Zimmer's Hole - When You Were Shouting At The Devil...We Were In League With Satan
Century Media
Thrashy/Deathy/Groovy Heavy Metal
11 songs (39.44)
Release year: 2008
Zimmer's Hole, Century Media
Reviewed by Aleksie
Although Canada’s Zimmer’s Hole has been active for nearly 15 years now, the press release for this album, their third studio release, claims that the band “will reach worldwide audiences for the first time…”. Among many probable things, this is because the best-known founders of the group, guitarist Jed Simon and bassist Byron Stroud, now really have the time to dedicate for the group as Strapping Young Lad has been anchored again for an unspecified time.

Since the beginning, ZH has been a band that has answered affirmatively to the classic question posed by Frank Zappa, among others: does humour belong in music? This new album is no exception, as song titles like Flight Of The Knight Bat and Anonymous Esophagus should tell you before hearing a note. However, this is not to be emphasized too much. Though the lyrical content here is quite amusing, the musical performances are fiercely powerful – metal to the core.

The opening title track fades in with a powerful team effort of double bass drums, crushing riffage and wailing vocals. The song is an all-out sweat-loving anthem for true metal, with great lines like In my youth/I learned the truth/Pure metal was the only way/Glam rock/Can suck a cock/Strictly for the closet gay. The driving rhythms and maniacally delivered chorus make this tune an awesome slab of mayhem. No one should doubt the magnificence of the drum work herein as it is taken care of by the largest musically adept mammal on planet Earth – Gene Hoglan, now apparently a permanent member of the group. If this makes you think that this whole album has a SYL-vibe to it, you would be largely correct. These feelings are not lessened one bit by the singing of The Heathen. The guy has a mighty impressive range from guttural rasps to very high wails and yes, sounds somewhat like Devin Townsend when going for the higher screams or cleanly bellowed parts (Devin also produced the vocal work on this record). But dismiss any notions of copying – the growls and murkier tones separate him clearly from the Canadian madman of metal mastery.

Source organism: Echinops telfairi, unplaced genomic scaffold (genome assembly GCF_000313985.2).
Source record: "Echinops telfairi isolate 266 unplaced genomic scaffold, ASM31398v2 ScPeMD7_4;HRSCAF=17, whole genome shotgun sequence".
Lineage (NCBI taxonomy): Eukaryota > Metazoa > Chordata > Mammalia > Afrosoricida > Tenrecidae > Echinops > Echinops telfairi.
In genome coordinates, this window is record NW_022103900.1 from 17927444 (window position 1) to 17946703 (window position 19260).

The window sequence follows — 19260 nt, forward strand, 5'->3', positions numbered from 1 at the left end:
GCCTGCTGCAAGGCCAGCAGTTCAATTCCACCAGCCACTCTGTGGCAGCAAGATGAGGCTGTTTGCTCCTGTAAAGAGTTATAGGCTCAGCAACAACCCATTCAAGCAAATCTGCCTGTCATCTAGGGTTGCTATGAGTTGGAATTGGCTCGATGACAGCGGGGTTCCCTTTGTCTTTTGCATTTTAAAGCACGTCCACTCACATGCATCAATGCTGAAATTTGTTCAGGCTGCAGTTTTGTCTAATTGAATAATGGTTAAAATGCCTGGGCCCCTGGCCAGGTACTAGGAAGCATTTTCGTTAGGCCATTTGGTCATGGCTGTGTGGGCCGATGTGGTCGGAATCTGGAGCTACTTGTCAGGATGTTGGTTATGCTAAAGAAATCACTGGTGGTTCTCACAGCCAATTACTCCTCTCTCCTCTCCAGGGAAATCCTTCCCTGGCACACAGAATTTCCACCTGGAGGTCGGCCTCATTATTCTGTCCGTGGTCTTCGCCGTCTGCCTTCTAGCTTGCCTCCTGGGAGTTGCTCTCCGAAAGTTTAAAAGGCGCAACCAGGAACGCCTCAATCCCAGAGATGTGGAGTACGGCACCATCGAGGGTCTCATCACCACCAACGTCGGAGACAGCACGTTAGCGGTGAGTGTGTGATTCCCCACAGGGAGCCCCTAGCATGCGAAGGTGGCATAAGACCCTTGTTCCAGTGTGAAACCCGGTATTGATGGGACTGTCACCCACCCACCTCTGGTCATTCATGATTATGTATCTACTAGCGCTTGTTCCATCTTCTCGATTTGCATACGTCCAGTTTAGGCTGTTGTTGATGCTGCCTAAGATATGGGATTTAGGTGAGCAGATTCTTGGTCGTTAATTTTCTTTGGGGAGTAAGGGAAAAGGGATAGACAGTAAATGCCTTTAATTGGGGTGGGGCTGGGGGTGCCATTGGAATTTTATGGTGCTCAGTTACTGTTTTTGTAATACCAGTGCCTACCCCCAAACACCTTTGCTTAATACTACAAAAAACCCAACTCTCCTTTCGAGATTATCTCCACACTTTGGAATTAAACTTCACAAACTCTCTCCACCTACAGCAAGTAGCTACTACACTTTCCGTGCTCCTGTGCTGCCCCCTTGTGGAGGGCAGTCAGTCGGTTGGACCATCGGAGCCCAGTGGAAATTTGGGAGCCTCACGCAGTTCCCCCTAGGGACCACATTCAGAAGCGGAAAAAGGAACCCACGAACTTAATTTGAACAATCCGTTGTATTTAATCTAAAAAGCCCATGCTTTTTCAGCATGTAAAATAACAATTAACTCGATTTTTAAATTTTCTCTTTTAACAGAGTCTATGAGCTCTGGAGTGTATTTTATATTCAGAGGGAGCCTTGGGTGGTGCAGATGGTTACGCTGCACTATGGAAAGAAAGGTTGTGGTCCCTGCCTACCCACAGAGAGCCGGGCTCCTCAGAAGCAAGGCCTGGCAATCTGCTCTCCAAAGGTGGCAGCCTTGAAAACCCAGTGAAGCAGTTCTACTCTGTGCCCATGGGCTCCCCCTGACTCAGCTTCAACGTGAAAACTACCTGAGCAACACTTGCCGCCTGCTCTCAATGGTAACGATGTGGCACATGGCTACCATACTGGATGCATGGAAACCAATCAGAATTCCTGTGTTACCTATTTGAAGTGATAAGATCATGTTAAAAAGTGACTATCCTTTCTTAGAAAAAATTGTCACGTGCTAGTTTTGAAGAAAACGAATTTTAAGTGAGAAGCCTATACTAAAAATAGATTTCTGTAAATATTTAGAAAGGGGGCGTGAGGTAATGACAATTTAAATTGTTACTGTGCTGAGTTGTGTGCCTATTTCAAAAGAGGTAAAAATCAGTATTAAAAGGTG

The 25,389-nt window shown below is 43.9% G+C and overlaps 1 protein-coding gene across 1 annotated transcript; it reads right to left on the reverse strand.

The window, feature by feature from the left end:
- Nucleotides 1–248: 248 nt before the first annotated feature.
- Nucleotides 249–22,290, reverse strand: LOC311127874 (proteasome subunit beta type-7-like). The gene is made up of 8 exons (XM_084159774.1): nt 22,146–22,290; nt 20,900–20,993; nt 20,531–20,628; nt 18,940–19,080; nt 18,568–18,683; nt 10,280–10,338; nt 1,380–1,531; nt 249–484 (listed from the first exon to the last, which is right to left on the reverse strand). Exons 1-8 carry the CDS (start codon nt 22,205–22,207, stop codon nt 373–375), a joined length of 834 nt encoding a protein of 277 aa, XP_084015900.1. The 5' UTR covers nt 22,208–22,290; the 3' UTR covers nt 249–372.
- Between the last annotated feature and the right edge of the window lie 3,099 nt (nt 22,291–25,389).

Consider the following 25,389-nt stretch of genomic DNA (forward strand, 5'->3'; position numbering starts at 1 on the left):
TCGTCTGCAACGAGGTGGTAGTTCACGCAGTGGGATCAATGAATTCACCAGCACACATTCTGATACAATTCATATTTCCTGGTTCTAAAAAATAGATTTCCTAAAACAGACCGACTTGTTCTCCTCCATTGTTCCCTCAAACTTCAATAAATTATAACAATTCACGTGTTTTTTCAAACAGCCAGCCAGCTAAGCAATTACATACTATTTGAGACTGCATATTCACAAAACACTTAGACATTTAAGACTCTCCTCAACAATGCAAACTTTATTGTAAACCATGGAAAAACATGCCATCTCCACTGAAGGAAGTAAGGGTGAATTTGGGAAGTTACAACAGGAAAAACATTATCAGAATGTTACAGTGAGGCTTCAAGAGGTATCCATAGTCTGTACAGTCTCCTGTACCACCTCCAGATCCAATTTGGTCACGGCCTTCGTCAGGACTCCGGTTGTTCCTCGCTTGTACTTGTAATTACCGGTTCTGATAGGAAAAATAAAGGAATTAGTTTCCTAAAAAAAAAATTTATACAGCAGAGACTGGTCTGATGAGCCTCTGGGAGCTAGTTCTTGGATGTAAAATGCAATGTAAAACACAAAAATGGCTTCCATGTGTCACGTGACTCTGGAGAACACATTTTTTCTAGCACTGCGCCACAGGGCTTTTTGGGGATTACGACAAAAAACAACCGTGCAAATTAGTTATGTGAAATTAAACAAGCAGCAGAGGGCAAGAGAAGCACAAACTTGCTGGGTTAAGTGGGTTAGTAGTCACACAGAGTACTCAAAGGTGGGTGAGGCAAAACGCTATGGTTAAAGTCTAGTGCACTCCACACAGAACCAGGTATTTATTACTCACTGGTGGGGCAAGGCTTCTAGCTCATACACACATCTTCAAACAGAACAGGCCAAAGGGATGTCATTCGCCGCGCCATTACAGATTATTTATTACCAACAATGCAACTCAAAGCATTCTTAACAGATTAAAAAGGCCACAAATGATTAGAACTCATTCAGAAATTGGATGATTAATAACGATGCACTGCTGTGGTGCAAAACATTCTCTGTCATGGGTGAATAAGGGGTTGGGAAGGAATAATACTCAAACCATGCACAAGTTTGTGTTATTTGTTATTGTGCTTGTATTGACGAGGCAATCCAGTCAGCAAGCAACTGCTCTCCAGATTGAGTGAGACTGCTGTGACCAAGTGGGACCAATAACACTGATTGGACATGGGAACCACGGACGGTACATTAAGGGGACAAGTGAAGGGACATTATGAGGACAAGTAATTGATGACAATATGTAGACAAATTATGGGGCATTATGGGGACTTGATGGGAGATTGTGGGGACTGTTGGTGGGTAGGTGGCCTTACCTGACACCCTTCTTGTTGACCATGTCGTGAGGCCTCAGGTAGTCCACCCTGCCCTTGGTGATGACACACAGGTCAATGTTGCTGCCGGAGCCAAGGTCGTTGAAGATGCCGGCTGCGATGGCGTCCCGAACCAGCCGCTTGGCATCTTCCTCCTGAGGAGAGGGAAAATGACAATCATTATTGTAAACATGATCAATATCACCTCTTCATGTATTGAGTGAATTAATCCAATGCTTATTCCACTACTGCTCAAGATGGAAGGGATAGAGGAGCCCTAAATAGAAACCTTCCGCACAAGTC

You could maybe make a case by saying that if you thought about a much more meat n’ potatoes-styled SYL, that has stripped off the industrial machine-sounds and almost all keyboards (they are sprinkled around a bit here and there, but never taking a big role) in favour of classic metal musings and overall coherency, you would have Zimmer’s Hole. This album is at the same time very simplistic and to-the-point, yet varied. We Rule The Fucking Land aims for epic fist-pumping with drunken shouts beefing the chorus, and pretty much succeeds. 1312 is a very moshable monster that brutalizes air guitars in many ungodly ways. Devil’s Mouth features some harmonica which brings a muddy, bluesy feeling to the mix. The Vowel Song is a rapid, tight vocabulary lesson featuring Nathan Explosion of Dethklok giving a public service announcement.

The album has a few fillers, namely the bland Alright and the otherwise nicely grooving Fista Corpse, which doesn’t end early enough, but gets boring with repeating the chorus too much. Hair Doesn’t Grow On Steel is a mighty sword-wielder, bordering power metal in spirit. The song feels very much like a great tribute to Manowar, complete with a vintage opening speech of an elderly man sending the brave warrior offspring into battle while strikes of lightning and Valhalla-worthy man choirs fill the background during the verses and choruses. What’s My Name…Evil! closes the album with some more great mid-tempo death-grooving, Six Feet Under-style. The tune goes on a bit too long, but still has a very good crowd-pleasing chorus.

Overall, Zimmer’s Hole’s new album is an excellent piece of work worthy of fans from many different genres. There is some real crossover potential here, methinks. To quote the press release again: Between bands that wear irony on their sleeves with pride, suburban pseudo-punks with swoopy haircuts and tough-guy chumps with barbed-wire tattoos, it’s hard to know where to look for honest evil anymore. I don’t know about the irony part here, but anyone looking for quality metal with little frills and a cooky attitude, go for this album.

Killing Songs :
When You Were Shouting At The Devil...We Were In League With Satan, We Rule The Fucking Land, Flight Of The Knight Bat, 1312, Anonymous Esophagus, Hair Doesn't Grow On Steel & What's My Name...Evil!
Aleksie quoted 88 / 100
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